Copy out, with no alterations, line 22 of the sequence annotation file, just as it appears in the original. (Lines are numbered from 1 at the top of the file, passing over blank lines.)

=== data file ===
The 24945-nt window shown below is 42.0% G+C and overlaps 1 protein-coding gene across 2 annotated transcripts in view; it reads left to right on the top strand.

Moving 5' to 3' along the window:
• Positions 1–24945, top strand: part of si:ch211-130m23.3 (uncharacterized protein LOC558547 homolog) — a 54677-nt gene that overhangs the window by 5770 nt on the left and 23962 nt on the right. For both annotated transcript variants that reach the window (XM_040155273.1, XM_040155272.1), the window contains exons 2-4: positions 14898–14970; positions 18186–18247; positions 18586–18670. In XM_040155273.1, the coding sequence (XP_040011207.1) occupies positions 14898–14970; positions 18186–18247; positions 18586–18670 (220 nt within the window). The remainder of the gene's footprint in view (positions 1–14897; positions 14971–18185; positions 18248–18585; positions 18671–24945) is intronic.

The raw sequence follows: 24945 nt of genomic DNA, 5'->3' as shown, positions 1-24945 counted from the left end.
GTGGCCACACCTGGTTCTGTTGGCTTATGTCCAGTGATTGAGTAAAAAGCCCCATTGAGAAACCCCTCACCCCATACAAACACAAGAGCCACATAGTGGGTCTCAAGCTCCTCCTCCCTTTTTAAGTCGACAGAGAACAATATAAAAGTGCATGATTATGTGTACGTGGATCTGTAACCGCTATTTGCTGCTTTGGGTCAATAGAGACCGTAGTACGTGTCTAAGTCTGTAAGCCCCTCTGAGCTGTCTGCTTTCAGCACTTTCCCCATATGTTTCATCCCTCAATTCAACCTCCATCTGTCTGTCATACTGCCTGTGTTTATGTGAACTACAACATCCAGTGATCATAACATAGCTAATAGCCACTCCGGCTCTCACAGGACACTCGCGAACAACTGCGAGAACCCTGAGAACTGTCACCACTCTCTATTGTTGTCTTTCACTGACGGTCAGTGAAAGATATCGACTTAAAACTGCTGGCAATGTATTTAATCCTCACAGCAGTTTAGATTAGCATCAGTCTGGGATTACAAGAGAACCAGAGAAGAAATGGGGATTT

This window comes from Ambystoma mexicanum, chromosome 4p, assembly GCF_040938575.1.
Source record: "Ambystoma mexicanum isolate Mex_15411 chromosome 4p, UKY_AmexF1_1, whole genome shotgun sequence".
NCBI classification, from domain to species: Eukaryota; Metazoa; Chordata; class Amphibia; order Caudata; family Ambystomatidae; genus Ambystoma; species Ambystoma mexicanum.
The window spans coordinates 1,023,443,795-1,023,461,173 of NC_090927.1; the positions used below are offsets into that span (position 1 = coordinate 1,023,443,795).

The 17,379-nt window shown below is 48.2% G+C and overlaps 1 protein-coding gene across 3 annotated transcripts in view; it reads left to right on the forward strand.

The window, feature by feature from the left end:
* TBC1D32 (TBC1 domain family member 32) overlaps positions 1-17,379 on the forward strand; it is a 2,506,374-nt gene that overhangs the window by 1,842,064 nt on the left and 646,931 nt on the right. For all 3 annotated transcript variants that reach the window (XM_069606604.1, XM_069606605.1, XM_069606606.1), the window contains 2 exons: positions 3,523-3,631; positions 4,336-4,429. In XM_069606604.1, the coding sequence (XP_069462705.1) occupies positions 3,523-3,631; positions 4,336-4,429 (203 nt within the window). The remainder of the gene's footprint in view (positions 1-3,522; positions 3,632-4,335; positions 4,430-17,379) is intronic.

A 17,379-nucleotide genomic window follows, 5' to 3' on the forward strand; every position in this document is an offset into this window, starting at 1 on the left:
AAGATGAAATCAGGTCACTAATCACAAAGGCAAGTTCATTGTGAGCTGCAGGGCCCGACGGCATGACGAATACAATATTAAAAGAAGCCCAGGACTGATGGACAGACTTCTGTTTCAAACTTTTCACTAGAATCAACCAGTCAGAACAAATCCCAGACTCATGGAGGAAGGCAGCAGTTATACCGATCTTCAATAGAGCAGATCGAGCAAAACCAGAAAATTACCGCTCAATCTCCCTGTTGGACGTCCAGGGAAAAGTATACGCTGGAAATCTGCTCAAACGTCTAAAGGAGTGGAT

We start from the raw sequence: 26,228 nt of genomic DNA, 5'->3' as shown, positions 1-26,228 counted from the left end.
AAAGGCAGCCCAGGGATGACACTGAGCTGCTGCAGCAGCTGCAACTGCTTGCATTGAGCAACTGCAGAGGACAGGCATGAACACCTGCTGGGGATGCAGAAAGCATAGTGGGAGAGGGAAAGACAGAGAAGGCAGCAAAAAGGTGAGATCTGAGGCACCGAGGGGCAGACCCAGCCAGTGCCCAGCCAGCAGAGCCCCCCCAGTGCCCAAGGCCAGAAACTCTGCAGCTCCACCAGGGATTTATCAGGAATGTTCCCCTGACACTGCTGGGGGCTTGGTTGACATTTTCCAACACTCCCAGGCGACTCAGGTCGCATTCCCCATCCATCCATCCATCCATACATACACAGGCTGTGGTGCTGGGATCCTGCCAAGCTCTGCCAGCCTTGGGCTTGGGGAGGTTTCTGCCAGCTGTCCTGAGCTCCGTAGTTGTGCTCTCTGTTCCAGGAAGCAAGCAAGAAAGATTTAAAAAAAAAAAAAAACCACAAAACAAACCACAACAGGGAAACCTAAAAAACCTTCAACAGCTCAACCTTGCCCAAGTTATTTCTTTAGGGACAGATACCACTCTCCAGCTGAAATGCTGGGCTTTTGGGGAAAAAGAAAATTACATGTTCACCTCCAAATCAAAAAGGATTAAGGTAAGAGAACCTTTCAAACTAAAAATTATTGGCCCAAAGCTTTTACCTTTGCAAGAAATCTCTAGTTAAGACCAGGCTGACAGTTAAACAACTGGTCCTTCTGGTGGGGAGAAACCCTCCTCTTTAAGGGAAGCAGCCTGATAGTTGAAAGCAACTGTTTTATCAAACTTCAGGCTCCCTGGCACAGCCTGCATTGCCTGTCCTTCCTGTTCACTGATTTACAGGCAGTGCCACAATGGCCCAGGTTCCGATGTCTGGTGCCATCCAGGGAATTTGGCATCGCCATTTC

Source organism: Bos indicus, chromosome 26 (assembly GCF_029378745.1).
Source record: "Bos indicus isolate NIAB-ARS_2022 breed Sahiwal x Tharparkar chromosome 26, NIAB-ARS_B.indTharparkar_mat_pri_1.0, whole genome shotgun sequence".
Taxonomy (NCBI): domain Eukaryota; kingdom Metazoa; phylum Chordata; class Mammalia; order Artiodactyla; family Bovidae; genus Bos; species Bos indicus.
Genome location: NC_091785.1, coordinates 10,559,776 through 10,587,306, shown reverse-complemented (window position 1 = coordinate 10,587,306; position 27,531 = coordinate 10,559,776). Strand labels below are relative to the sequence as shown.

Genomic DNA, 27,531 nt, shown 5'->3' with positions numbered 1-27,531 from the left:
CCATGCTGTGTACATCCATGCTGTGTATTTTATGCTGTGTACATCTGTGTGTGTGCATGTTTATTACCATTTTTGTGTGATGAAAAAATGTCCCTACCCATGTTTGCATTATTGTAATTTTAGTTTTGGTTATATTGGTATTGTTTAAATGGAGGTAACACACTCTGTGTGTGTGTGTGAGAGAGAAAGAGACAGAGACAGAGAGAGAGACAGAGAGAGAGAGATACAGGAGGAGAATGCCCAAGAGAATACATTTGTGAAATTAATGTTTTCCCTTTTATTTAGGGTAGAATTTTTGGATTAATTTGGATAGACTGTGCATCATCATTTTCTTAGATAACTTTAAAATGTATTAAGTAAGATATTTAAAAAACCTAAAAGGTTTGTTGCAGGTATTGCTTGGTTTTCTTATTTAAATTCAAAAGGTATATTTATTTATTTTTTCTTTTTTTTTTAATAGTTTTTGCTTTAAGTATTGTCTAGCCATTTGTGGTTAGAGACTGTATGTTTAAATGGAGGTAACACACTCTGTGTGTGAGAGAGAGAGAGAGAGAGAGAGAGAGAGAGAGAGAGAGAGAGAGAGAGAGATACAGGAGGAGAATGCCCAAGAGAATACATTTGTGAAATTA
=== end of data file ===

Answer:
CCATGCTGTGTACATCCATGCTGTGTATTTTATGCTGTGTACATCTGTGTGTGTGCATGTTTATTACCATTTTTGTGTGATGAAAAAATGTCCCTACCCATGTTTGCATTATTGTAATTTTAGTTTTGGTTATATTGGTATTGTTTAAATGGAGGTAACACACTCTGTGTGTGTGTGTGAGAGAGAAAGAGACAGAGACAGAGAGAGAGACAGAGAGAGAGAGATACAGGAGGAGAATGCCCAAGAGAATACATTTGTGAAATTAATGTTTTCCCTTTTATTTAGGGTAGAATTTTTGGATTAATTTGGATAGACTGTGCATCATCATTTTCTTAGATAACTTTAAAATGTATTAAGTAAGATATTTAAAAAACCTAAAAGGTTTGTTGCAGGTATTGCTTGGTTTTCTTATTTAAATTCAAAAGGTATATTTATTTATTTTTTCTTTTTTTTTTAATAGTTTTTGCTTTAAGTATTGTCTAGCCATTTGTGGTTAGAGACTGTATGTTTAAATGGAGGTAACACACTCTGTGTGTGAGAGAGAGAGAGAGAGAGAGAGAGAGAGAGAGAGAGAGAGAGAGAGAGAGATACAGGAGGAGAATGCCCAAGAGAATACATTTGTGAAATTA